The curse of data decay on sales prospecting

Sales | 2 minutes to read

30th Jun, 2021

Read this blog to discover deep AI & ML capabilities to smackdown data decay and boost sales & marketing ROI 


    • B2B Data decay festers in over 94% of enterprises

    • The market study states that enterprises face $3 trillion losses per year

    • In this blog, we will discover future-forward strategies to beat back the challenges of data decay productize B2B data, and drive net new business growth

    B2B Data decay is the biggest roadblock on the path to sales prospecting. It restrains enterprises from targeting net new revenue prospects and engaging the clients in an efficient way. A recent survey concluded that data decay festers across 94% of enterprises’ B2B data decays by 30-40% per year. Start-up data or the SMB segment decays by 70% annually. Enterprises realise that:

    • 66% people have changed their jobs
    • 20% of companies have shifted their corporate addresses
    • 18% telephone calls are not being answered

    What causes data decay? 

    B2B contact data falls from the multi-dimensional sources. It is complex and fast-changing. Enterprises generally lack the capabilities to continuously validate, filter, and improve it for sales prospecting. Here are some factors which cause data decay:

    • Missing data: Fields that are empty
    • Inaccurate or inappropriate data: Fields that have inaccurate information or inappropriate information
    • Duplicate data: Data that is entered several times in many other fields
    • Poor data: Gaps in data

    How bad is it for sales prospecting? 

    Data decay seriously dents sales prospecting. Bad contact data sneaks into marketing & revenue enablement processes and sucks out a profit in many ways. It cascades failure into the campaigns as they lead to product returns, misaddressed invoices, lost sales time, duplicate emails, wasted marketing materials, and email domain blacklisting.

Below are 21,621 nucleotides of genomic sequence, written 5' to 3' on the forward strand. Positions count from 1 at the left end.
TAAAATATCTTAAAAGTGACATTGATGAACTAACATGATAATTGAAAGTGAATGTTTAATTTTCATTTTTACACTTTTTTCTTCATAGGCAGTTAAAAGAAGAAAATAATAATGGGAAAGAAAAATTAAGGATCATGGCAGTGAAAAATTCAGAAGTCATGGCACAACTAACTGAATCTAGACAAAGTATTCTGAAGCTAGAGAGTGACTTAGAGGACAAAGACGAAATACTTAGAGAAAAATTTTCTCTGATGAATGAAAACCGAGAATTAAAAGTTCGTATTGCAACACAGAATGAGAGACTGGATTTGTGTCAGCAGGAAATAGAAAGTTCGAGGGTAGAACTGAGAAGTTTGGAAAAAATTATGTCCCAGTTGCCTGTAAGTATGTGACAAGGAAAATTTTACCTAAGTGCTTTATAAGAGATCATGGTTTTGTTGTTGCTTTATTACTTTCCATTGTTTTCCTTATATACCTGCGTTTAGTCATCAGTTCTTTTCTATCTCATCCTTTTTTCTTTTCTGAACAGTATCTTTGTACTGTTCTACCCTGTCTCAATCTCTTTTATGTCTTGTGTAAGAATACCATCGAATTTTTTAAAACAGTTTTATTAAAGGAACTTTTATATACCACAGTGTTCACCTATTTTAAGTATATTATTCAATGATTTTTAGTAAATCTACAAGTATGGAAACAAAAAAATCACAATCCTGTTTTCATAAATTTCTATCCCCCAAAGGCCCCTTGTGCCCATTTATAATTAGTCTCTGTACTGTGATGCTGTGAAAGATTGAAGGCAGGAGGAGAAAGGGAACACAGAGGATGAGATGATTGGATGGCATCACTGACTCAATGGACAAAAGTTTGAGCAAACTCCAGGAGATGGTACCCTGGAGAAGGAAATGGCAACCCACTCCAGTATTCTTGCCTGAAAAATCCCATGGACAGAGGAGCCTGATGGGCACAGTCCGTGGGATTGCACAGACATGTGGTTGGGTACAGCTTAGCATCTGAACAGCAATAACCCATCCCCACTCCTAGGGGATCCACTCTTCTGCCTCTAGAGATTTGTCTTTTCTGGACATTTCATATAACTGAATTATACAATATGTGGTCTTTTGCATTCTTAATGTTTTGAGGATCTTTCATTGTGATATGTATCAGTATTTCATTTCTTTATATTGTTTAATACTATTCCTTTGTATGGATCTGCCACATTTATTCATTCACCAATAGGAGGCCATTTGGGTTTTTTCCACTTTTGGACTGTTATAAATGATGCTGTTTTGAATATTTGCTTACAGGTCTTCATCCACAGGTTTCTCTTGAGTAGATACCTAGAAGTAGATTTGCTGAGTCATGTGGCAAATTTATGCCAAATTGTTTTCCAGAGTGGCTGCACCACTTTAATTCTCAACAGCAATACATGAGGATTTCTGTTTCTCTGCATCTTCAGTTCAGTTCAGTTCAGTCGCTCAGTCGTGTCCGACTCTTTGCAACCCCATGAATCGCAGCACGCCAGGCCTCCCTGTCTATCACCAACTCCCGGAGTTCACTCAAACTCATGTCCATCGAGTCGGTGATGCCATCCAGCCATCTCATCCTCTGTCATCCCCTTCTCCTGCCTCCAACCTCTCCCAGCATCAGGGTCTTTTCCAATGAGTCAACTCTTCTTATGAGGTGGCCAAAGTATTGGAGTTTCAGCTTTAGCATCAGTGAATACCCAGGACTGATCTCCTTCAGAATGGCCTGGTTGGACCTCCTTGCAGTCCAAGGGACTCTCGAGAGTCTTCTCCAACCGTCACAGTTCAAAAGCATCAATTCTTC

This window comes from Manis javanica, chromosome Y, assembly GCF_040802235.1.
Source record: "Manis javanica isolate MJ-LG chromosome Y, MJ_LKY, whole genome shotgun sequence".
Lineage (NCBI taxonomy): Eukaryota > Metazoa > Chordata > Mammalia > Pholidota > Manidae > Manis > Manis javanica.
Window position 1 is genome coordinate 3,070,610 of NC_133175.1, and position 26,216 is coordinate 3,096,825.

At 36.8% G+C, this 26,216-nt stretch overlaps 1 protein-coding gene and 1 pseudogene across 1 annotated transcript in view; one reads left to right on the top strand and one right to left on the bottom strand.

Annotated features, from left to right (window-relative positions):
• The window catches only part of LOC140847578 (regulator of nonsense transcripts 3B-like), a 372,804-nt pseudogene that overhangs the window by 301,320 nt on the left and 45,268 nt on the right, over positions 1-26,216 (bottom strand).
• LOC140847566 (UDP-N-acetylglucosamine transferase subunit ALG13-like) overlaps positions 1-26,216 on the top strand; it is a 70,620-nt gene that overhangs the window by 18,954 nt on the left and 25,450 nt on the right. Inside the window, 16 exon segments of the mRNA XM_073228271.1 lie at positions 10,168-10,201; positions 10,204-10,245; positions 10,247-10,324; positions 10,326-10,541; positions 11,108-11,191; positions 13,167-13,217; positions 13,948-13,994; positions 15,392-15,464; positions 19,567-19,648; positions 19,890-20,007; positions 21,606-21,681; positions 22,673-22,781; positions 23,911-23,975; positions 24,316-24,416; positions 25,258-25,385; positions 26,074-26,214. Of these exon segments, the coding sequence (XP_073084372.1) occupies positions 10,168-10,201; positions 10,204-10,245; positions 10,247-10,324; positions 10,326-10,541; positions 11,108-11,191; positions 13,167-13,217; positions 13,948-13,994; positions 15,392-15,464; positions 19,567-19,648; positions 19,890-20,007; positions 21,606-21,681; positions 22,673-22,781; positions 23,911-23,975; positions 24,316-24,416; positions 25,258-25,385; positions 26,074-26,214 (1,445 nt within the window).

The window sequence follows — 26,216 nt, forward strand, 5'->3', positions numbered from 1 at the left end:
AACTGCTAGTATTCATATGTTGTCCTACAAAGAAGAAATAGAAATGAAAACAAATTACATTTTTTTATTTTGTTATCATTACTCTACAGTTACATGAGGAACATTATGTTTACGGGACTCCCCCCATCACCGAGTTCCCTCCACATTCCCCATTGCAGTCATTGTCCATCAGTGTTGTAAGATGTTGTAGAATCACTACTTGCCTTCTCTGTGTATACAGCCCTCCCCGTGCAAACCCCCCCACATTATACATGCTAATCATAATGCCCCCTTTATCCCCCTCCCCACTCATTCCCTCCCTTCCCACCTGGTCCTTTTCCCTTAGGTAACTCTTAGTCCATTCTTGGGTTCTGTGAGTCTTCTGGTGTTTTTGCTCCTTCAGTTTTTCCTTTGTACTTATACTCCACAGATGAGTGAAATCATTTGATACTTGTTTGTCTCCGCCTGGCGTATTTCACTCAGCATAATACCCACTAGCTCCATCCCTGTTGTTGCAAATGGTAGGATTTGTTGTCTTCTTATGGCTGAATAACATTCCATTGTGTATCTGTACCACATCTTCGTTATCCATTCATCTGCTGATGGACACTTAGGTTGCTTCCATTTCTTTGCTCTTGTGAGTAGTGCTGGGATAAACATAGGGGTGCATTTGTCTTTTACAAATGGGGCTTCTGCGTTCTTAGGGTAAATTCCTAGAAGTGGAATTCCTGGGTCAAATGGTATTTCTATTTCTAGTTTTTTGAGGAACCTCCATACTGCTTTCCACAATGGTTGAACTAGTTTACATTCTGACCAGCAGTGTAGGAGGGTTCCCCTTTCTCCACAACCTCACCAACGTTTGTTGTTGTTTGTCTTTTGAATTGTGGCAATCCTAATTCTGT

According to the 1-10-100 rule, developed by George Labovitz and Yu Sang Chang, it costs $1 to weed out Bad data, $10 to correct it, and $100 for restitution of losses.

    Gartner believes that poor data quality on businesses amounts to anywhere between $9.7 million and $14.2 million annually. At the macro level, bad data is estimated to cost the US more than $3 trillion per year.

    How do you eliminate data decay before it snowballs? 

    • One of the easiest methods to preventing data decay is switching from manual to automated digital tools for data maintenance, data cleaning and deduplication; and also use automated data enrichment and data refresh services which continuously append and correct decaying data.
    • Data cleaning and standardization (also known as normalization) is also essential to preventing decay, especially since all organizations use multiple sources of data – the accuracy of which can significantly vary depending on data quality checks that these sources conform to.
    • Marketers can prevent data decay by keeping their current audience engaged with content that helps gather updated contact information. Using opt-in or interactive content such as contests, gated whitepapers or webinars, or fun quizzes and polls, helps keep CRM data up-to-date and collect additional information on customers and prospects.
    • Some best practices for data-hygiene also incorporate real-time email verification in web registration forms or other points of email collection; implementing a double opt-in processthat prompts a new subscriber to click on the confirmation email sent to their inbox in order to officially join a mailing program. This ensures that an email is active and accurate; and even a “pre-deployment” practice of validating email or physical addresses before starting an email or mailing campaign.

    Attend this Webinar: The curse of data decay on sales prospecting

    In this webinar, marketing and data operations stakeholders from leading organizations like Microsoft, Markets & Markets along with Denave experts will deliberate about the ways to beat back the challenges of data decay. We will discuss the importance of targeted data, and its impact the bottom-line and missed opportunities, and digital automated technologies to alleviate these challenges.

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